Much Fall Of Blood — Snippet 72
A week ago they had been discussing the possibilities of abandoning their holdings, going south and seeing if they could somehow escape to Venice. When the family had fled Galicia, they had come with little more than ten sons, their tools and their lives. It had been a long, hard struggle. It had seemed almost impossible that they would have to abandon all they had built. Now that they had been offered an alternative, loyalty for loyalty, which two of the boys assured them that they at least accepted unconditionally, the entire extended family moved towards open rebellion. They had plenty of fuel for it.
The murders had been the match put to the fuse, but there had been problems long before this. Before the King’s disastrous expedition to Corfu the family had been offered the opportunity to make arquebuses for the levy of infantry raised here in Valahia. It had been their first ever military order. The Smerek family had gone to it with a will. They wished to prove that their weapons were superior, that they were reliable as gunsmiths to produce goods on time. Then, in the fashion of military procurement under King Emeric, the order had been abruptly withdrawn. The family had been left with storerooms full of arquebuses better suited to military use than their normal hunting market. And then . . . when they had been attempting to stave off bankruptcy, King Emeric had added the final blow. He had probably thought it would be a fatal one, though why he would want to destroy them was a mystery.
He had not reckoned with the spirit that lay beneath their stolid faces.
A thousand arquebuses waited for a better purpose. The Smerek family were delighted to give them one, even if they were only paid in a promissory note. But they were not unaware of the possible consequences. Sooner or later King Emeric would find out just where those guns came from, and then there would be hell and blood to pay.
They were willing to pay that, so long as they got a good return in the same coin from King Emeric. But very few of them were willing to let their women and children pay it for them. Some of the men would be returning to the mountains, with their tools, and a great deal of black powder. Others, the old, the young, the women and the infirm would be going south. Cousin Anton was not obviously connected with the family. Corona was far from the unrest. And it was far closer to flee from there to either Venice, or even possibly into Mongol lands.
Long before morning, firm plans had been made. Travelers set out, going south. Men remained, packing wagons, loading every weapon from their storerooms and display cases. They set out at dusk, having paid suitable bribes to get out of the town gates. There were too many bandits for most travelers to wish to be aboard at night. The Smerek men hoped that it would be bandits that they met, and not King Emeric’s patrols. They did have men on good horses riding ahead, ready to pass through any checkpoint, and then ride back across country to give them warning. But they had also had help from Vlad’s poachers.
Back in the town of Harghita few had noticed their absence. A neighbor. A man who had hoped to buy a gun, illegally, for a quiet and nasty act of revenge. Neither were telling anyone. Instead the town was buzzing with another, related story. The story of an apprentice who had fled his master’s wagon . . . and gone to give warning to the Prince of Valahia that his master had been on a mission from the King of Hungary. He had arrived on foot — at a deserted camp, not long before the Magyar. He’d hidden just in time, and seen his master die at the King’s hand, and be hung for the crows and ravens. He’d sought refuge in the mountains with the Prince . . . been recognized by the men. And been told that Prince Vlad had known of the treachery . . . and yet still had planned to honor his debt.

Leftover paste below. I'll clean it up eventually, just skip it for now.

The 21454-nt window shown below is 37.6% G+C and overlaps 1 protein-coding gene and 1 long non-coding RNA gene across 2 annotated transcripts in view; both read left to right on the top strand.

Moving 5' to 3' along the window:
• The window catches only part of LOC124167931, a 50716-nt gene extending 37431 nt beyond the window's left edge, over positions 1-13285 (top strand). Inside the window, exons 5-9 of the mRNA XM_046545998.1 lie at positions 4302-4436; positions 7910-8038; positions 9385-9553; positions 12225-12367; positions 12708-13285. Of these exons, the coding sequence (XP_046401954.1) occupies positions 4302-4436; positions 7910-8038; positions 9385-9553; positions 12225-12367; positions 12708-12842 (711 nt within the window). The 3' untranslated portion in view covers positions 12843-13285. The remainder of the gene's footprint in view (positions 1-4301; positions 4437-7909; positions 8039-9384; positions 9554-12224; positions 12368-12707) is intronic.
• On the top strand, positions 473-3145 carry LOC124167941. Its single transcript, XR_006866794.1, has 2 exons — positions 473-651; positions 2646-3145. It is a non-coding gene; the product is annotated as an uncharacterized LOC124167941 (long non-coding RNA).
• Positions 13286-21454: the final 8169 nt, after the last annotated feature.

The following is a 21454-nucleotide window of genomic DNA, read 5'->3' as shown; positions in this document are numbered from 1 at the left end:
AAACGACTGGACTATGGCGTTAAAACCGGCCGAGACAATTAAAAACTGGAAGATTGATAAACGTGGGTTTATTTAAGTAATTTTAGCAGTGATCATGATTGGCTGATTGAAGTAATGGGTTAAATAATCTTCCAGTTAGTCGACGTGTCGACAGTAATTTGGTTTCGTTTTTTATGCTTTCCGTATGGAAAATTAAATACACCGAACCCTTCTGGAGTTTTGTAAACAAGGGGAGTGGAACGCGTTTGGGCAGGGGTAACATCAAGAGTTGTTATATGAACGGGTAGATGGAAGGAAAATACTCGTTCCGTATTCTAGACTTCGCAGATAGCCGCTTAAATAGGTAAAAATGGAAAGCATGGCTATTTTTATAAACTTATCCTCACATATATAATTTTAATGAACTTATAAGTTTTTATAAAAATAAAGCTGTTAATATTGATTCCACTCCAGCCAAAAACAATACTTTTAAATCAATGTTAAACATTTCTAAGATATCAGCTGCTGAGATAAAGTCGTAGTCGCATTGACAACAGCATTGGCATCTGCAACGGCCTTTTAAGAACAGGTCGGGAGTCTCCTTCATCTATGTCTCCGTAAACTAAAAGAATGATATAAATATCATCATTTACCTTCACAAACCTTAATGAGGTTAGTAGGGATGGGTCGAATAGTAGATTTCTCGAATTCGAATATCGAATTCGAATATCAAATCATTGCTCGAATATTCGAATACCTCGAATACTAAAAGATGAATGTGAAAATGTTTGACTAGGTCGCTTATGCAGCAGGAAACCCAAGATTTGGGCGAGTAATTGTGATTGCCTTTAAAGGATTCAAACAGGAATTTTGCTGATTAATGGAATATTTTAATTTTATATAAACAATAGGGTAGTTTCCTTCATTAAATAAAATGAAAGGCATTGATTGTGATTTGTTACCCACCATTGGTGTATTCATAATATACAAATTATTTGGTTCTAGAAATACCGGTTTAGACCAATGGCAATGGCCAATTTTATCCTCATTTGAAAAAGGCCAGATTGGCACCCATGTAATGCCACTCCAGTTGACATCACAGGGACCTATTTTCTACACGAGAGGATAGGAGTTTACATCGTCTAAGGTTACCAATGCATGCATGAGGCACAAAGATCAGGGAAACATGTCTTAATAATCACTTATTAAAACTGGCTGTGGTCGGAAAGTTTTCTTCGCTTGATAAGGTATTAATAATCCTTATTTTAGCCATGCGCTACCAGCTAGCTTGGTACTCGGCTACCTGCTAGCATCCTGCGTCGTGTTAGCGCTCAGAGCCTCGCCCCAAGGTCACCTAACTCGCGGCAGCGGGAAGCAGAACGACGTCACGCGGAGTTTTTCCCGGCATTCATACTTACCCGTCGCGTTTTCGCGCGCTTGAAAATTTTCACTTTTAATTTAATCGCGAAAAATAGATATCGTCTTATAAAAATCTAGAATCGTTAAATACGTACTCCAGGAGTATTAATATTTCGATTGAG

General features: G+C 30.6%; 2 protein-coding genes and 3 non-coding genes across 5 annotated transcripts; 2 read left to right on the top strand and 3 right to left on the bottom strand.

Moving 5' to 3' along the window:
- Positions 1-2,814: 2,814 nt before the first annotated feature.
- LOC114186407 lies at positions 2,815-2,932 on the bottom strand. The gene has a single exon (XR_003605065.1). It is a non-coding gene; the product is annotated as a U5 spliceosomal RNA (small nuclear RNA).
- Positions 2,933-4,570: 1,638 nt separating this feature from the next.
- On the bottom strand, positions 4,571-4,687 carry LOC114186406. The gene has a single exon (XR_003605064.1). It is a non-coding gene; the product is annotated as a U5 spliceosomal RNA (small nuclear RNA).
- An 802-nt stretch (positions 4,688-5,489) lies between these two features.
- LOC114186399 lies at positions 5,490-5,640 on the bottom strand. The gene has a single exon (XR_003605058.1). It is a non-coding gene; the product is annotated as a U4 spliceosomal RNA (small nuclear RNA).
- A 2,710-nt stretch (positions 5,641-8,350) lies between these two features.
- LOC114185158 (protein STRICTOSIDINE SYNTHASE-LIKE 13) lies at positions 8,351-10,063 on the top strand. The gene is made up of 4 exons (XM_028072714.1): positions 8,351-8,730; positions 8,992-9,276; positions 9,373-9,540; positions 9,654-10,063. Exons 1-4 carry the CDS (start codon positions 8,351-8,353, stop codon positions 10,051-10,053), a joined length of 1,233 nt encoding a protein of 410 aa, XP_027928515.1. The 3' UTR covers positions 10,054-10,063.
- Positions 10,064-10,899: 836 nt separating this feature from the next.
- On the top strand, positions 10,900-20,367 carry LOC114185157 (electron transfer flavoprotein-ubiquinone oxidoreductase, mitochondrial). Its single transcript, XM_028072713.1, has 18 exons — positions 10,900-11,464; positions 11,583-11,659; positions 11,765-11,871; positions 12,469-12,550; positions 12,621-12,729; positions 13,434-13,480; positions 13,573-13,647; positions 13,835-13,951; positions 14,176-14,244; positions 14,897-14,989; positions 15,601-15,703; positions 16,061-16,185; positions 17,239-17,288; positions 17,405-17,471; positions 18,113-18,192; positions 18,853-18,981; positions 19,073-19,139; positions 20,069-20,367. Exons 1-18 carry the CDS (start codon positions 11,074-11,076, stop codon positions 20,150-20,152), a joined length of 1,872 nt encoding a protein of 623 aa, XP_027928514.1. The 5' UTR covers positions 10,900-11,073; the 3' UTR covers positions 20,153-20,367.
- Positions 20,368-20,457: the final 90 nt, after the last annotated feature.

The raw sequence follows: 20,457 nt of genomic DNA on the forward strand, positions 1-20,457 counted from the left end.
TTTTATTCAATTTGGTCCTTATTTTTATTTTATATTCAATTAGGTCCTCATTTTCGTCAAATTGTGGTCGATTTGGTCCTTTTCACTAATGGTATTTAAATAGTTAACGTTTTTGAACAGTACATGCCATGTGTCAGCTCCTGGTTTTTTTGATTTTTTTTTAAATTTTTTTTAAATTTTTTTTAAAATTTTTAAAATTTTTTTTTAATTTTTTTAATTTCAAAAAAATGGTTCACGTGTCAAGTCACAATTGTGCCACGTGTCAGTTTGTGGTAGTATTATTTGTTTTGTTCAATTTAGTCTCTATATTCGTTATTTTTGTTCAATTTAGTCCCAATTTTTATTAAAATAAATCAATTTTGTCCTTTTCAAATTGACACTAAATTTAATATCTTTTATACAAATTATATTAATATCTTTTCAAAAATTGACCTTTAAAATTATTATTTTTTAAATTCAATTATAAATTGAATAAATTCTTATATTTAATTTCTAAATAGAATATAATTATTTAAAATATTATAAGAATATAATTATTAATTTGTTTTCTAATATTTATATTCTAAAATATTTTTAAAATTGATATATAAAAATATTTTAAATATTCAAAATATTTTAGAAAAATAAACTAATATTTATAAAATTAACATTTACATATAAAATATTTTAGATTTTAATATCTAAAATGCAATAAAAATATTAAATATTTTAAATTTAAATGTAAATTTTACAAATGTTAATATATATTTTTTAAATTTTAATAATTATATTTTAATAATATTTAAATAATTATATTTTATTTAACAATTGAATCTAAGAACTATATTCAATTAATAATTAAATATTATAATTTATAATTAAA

The story spread across Valahia, growing, like the tales of Vlad’s vengeance, and his conquest of the Magyar.
* * *
Vlad lay with her in his arms. She was soft, warm and curved, and pressed against him. But when he asked, she pulled away. “I don’t think I want talk, Drac. If you want to talk I will go elsewhere. There are plenty of men who do not want to talk. Do you not want me?”
“Very much. I had not known how much before . . . You have given me something very precious. I had never known a woman before you, Rosa. But . . . I have lived in a tower since I was a little boy. With menservants and an old priest and older tutor. I don’t understand so much. And you are the only person I can ask.”
She was silent for a while. “Drac. You really are a babe in woods pretending to be a bear. I think that frightens me because I also want you to be a bear. Very well. I will tell you how I came to be a whore in your army’s tail. And if you condemn me . . .”
“I will not do that. Not now. Not ever,” he said gently.
She looked at him, considering. “You could be a bear in the woods, you know.”
“But I need to be a dragon. And to do that I need to understand.”
“I was sixteen when my father married me off to an old knight on a neighboring estate. We were freeholders, but not rich . . . Mother told me that I would have to accept that it was a woman’s duty to lie there and accept what men wanted and did. It was a woman’s burden, she said. She said it hurt and I would hate it, but I would at least have the consolation of children.”
Rosa was silent a while. Vlad waited. “She was wrong. She was wrong about all of it. But no one will own me. Not ever again.”